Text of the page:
Thursday, July 24, 2014

Summer Guilt

The baseline amount of mommy guilt I suffer from takes a huge upswing during the summer. 

Summer as a child was magic for me. Hot days stretching on forever, endless possibilities, lazy afternoons, the very real possibility of boredom.

After stressful school years and busy schedules, I want to be able to give my children the same summer experience.

But having two busy working parents doesn't allow for such things. The boys are off to day camps and other activities. We wake them up at the same early hour we woke them at during the school year. We hurry them through breakfast, dressing, and tooth brushing. We pack backpacks and lunch boxes. We rush from one activities to another, one appointment to another, always busy.

Summer just feels like any other time of the year, but with less spelling homework.

I love summer so much. I just hate that it has to be like this.

So I'm doing my best (probably in my typical overcompensating way) to make summer as summery as possible.

I let them eat inordinate amounts of popcicles and watermelon. I let them use water balloons every day. I try not to fuss when they leave the hose running after chasing each other with it. I let them wear their swim suits all weekend. I let them stay up way passed bedtime, either watching movies together or chasing fireflies or riding bikes.

Times like this, when I know that stay-at-home parents are able to spend limitless time with their children, makes me feel heart heavy.  I'm not about to quit my job, especially because I'm the only income and I actually really like my job. I just value my time with my children so much that I'm always eager to have more.

I like to think that we are still having a great summer. My boys are tanned, their blonde hair sun-bleached even lighter. They smile and rough house and stay up way too late. They smell every day of fruit juice and cut grass and sunscreen.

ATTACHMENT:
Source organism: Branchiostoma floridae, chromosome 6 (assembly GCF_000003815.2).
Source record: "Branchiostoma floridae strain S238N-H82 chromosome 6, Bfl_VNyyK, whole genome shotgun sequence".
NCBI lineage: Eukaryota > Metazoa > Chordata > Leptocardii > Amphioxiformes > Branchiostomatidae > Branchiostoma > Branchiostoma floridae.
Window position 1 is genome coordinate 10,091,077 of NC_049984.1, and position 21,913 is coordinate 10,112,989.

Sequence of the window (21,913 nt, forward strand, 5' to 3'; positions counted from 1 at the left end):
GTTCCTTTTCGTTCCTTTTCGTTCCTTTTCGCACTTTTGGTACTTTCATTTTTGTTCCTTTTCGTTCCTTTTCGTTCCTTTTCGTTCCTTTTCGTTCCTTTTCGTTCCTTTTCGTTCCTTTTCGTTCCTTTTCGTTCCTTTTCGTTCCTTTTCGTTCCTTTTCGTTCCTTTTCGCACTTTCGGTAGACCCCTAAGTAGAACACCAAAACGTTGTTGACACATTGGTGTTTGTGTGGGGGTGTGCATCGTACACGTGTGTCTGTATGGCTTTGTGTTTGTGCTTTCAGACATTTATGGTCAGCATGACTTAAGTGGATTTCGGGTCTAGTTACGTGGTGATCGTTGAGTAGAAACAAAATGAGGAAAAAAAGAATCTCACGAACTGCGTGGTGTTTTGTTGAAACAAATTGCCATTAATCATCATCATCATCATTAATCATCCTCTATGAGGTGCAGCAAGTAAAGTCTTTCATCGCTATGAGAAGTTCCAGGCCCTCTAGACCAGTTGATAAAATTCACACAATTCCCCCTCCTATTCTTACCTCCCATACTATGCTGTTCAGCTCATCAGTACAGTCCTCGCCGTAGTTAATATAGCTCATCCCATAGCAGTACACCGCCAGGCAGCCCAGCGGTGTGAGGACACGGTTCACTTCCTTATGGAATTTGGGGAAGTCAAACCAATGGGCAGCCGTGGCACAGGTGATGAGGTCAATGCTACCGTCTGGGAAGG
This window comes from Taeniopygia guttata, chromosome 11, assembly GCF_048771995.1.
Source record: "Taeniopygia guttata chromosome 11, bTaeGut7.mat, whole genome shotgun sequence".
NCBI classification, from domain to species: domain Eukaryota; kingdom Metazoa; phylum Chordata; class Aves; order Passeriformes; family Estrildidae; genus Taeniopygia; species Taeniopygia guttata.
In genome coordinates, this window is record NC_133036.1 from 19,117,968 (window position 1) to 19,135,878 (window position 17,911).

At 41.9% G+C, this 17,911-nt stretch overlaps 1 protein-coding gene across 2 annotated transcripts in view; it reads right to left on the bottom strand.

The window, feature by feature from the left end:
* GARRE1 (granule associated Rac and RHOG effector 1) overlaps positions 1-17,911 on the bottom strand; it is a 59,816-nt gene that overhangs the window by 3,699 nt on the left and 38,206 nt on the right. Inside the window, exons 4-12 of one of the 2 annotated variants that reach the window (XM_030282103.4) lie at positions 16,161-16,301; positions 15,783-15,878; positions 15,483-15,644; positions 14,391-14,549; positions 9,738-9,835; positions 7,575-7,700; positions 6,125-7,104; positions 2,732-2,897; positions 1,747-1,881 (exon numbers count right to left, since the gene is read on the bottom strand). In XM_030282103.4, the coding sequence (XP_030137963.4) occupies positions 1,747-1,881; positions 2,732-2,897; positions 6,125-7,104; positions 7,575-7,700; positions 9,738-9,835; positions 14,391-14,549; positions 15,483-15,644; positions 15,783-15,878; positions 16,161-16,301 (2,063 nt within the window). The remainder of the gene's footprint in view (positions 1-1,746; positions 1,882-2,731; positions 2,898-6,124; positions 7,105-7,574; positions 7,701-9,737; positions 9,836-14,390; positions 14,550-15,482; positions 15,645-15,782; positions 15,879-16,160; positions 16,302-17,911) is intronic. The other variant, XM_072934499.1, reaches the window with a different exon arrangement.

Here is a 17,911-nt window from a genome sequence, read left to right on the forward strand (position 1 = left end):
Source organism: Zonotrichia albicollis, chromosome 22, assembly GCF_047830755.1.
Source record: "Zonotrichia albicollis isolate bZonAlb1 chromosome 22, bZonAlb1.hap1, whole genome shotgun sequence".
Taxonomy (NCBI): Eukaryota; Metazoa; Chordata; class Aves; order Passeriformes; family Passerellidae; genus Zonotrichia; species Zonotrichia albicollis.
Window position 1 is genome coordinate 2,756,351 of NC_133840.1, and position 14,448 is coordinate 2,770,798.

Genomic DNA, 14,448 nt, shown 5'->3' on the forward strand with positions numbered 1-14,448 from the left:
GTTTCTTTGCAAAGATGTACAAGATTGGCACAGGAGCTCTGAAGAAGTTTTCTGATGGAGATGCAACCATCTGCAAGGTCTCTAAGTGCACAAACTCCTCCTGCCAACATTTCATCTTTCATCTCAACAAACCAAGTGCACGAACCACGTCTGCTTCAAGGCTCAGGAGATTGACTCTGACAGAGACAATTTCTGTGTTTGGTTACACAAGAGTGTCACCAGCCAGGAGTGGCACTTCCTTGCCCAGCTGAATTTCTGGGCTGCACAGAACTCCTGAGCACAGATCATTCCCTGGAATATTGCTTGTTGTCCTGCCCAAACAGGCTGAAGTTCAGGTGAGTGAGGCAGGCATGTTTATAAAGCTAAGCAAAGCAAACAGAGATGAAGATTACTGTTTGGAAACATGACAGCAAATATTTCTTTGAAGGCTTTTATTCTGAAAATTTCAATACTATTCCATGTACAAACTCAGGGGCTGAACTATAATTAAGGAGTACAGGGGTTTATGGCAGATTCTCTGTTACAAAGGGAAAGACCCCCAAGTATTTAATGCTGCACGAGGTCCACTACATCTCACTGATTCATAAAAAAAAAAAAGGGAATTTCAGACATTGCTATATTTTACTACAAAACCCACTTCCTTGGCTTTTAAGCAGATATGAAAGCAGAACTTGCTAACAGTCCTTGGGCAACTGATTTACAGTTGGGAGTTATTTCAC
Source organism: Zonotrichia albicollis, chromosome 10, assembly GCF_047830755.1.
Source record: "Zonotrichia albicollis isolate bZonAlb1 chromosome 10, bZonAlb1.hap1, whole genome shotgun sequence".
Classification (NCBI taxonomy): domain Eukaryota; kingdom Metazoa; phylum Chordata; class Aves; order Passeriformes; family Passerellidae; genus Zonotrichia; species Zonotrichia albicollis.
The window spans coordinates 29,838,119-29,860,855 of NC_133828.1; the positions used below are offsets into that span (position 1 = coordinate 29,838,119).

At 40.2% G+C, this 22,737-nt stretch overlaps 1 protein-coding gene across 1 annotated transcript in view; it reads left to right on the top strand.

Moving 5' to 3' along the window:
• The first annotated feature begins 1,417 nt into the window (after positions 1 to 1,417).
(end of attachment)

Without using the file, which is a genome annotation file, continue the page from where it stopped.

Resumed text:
Even seeing that the boys are having a good summer doesn't completely ease my guilt. I'm always thinking about how much better I maybe could have made it. Which is ridiculous. It should not be about having the perfect summer, or perfectly recreating what I had as a child. It should just be about enjoying what we are able to have.


  1. From what little I know, I'd say that guilt never goes away. Even if you were home with them all day every day, you'd feel like you weren't doing enough of something. I'm glad you're enjoying the time you do get and making the most of it. How could you NOT love spending time with those boys??

  2. Excellent point, Karen! And Katherine, you are doing exactly what you are meant to do, in exactly each moment you're doing it! Believe that! Your boys are not going to remember what MIGHT have been able to do (sleep later, stay up later, stay at the pool longer, etc.) ... they are going to remember chasing the fireflies, eating popsicles and playing baseball with their dad. They will always have those wonderful memories because you are a FAMILY and spend quality time together, the quantity is not what's important, it's the quality.

    1. Thank you so much! We give ourselves a similar pep talk on days when the feelings of coming up short are strongest - quality, not quantity.